Friday, July 15, 2005

St. Augustine on Truth, Reason, and Rest

I often hear, in the church, arguments for being silent before God. That silence is often regarded as the only way we can begin to understand God, because God is a great mystery and that the only appropriate response to this mystery is quietude.

This, though, is not the position taken by the great completive thinkers within ancient Christianity, despite the fact that they do defend the mystery of God. Take, for example, this quote from St Augustine:

"Return within yourself. In the inward [person] dwells truth. If you find that you are by nature mutable, transcend yourself."

We see here St. Augustine's depth of insight into how we come to know the truth; the truth is something that dwells within us. We turn to the inward person because the outward person is mutable and changing, subject to the spiral of death. The inward person, which is lasting, is what is most like truth. This is where truth resides; in what is not subject to change, because what is true is everlasting.

St. Augustine urges us even to transcend our ability to reason:

"But remember in doing so that you must also transcend yourself even as a reasoning soul."

Why must we transcend our reason? Is reason not a gift from God? Is reason not the way we come to know what is true? Is this not the task of the theologian, to reason about God? St. Augustine continues,

"Make for the place where the light of reason is kindled."

This is why we must transcend the reasoning soul, because human reason finds it's origin in the heavenly places. Reason is necessary, but only the way in which we look for what is true:

"What does every good reasoner attain but truth? And yet truth is not reached by reasoning, but is itself the goal of all who reason."

The reasoning person is on a search, a search for what is true. This is, to some degree, the theological task: to think long and hard about what is true. But what St. Augustine is so importantly pointing out here, is that though the goal of human thinking is to attain the truth, the truth is not reached by the human effort of reasoning. The truth remains outside the confines of the carnal human mind.

"There is an agreableness than which there can be no greater. Agree, then, with it. Confess that you are not as it is. It has to do no seeking, but you reach it by seeking, not in space, but by a diposition of mind, so that the inward man may agree with the indwelling truth in a pleasure that is not law and carnal but supremely spiritual."

For St. Augustine we do not begin with silence before God. We begin with reason, and thinking, and searching for the truth. But the way in which we find truth is by pressing upon the limits of our mind, through reasoning, until we break through into the place where "the light of our reason is kindled," where we no longer reason but find rest in what is true, and we discover the one who makes us reasonable persons. And when we reach this place, we recognise not only our own limited ability, but also the rightness and agreeableness of what is true.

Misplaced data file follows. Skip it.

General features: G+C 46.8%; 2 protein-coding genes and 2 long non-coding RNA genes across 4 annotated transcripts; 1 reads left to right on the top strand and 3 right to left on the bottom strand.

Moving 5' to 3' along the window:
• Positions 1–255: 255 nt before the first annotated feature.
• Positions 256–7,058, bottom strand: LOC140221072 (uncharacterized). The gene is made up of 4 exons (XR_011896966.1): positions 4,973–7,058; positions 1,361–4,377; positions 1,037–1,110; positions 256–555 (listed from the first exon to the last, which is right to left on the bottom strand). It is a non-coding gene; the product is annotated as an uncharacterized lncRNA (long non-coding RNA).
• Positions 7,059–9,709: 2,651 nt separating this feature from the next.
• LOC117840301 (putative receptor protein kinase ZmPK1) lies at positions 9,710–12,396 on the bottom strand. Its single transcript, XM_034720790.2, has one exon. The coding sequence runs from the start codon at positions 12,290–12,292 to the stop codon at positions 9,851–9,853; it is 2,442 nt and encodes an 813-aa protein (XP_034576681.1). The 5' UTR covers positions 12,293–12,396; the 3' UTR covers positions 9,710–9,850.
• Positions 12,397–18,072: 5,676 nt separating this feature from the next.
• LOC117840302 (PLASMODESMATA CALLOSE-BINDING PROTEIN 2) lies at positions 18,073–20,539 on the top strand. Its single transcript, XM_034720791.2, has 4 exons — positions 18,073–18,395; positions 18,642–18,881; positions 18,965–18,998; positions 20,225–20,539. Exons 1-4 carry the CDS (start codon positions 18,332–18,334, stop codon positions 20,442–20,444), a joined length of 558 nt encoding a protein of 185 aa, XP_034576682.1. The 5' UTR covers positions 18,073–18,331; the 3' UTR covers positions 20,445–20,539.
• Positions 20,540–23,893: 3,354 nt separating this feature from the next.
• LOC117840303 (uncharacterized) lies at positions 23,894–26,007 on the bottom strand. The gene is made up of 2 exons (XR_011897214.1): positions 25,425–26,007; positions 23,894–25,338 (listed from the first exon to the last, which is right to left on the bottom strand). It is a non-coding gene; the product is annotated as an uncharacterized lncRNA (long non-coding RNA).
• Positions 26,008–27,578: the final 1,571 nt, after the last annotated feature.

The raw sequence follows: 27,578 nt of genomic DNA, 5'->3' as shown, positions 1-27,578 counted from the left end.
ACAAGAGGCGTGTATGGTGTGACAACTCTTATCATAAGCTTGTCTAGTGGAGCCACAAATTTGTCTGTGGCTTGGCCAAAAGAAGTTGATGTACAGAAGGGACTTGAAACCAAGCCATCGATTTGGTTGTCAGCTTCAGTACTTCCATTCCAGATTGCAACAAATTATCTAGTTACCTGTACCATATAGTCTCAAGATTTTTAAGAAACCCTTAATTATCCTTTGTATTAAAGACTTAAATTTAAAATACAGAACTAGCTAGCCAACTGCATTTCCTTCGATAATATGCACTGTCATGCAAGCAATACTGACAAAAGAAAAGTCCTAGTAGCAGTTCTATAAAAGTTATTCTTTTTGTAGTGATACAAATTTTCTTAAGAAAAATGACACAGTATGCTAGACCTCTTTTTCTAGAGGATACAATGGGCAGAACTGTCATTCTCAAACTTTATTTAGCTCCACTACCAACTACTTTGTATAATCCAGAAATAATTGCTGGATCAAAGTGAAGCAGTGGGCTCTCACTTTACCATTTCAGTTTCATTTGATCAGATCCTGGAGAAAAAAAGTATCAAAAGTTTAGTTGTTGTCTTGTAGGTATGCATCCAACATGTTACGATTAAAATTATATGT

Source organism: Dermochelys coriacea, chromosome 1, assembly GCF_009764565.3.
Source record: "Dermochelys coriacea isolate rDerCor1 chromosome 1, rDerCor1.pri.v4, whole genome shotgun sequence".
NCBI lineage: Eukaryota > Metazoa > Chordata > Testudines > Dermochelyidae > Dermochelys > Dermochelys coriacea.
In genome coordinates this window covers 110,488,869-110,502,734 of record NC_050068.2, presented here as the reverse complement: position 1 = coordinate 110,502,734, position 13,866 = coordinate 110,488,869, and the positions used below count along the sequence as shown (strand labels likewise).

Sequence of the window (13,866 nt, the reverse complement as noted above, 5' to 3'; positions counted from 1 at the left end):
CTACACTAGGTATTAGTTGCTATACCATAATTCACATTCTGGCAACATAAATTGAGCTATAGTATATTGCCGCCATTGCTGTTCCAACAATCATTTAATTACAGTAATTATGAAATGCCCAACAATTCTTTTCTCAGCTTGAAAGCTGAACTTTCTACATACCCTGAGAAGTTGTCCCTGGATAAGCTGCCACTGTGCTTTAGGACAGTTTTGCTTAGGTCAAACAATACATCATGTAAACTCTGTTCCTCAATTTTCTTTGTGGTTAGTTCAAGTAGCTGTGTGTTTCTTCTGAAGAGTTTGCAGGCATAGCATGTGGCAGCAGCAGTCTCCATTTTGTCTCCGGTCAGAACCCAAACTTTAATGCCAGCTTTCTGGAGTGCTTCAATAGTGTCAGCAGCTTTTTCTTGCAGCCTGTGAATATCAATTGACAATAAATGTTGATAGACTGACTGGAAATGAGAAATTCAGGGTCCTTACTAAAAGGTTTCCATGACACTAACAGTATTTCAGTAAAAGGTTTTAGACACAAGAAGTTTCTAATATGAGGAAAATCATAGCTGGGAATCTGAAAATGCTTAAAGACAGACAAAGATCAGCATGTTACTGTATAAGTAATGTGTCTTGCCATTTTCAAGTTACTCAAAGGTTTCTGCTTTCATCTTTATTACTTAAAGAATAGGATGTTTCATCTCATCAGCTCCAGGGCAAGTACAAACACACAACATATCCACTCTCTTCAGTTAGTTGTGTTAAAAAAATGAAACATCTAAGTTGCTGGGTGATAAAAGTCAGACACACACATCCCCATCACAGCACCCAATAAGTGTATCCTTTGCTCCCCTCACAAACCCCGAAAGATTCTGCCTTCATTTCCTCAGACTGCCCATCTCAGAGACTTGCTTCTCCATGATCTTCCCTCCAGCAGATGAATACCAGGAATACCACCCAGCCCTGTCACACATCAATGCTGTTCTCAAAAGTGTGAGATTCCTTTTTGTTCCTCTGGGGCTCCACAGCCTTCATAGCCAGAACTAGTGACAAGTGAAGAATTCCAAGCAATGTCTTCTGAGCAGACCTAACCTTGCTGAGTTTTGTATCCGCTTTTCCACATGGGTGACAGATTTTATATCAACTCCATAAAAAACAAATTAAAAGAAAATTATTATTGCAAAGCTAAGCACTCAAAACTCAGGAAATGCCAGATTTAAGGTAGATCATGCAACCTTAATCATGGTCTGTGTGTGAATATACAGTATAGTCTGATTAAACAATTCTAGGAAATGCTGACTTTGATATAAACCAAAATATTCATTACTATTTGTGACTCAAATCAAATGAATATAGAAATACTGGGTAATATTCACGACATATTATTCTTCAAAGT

This is when we find silence, after the quest for what is true. And this is where we find our rest.

3 Comments:

Blogger Kim said...

This post is a great comfort to me. It actually moved me to tears. I see this phenomenon in my own experience of God and truth. It's always nice to know you're not alone :). Thanks (again).

Saturday, July 16, 2005 11:13:00 AM  
Blogger Ruth said...

I approach this from a restless mind and life. I am not quiet. But there are moments in life when I feel so present in the beauty that surrounds me (nature, people, art etc.) that it feels like the world has gone into slow motion... the noise of the passing cars is gone, the heat or the cool (Winterpeg cool) seem not to be a factor and I don't even feel the mosquitos attacking. There is rest and truth for a moment - it makes no sense, I can't use "reason" to explain it... can I? All I know is that even in the business and noisiness of my life it is these moments were silence is provided, even forced on me, that I feel so close to God.

Tuesday, July 19, 2005 2:36:00 PM  
Blogger Preston said...

I'm glad that you pointed this out, Ruth. There is more to the experience of God, or truth, than what St. Augustine is pointing out. We don't always reach that rest through the agony of thinking hard.

What I find disconcerting is when this is used as an excuse for the church not to think hard about pressing issues. Many of us experience a deep relationship with the Holy Trinity in very different ways, and they are often related to what we do well. Like you and dancing. But this variety of experience does not let us off the hook in our examination of difficult issues, as if they would all go away if we would just be quiet. Let us dance and love God; let us also think and love God.

This post is an attempt to say that even thinking hard, and debating, and disagreeing, can be a spiritual activity - when we recognise "the place where the light of reason is kindled," and make sure that this is what we are seeking: the heavenly places where we find the embrace of God.

Tuesday, July 19, 2005 3:53:00 PM  

Post a Comment

Links to this post:

Create a Link

<< Home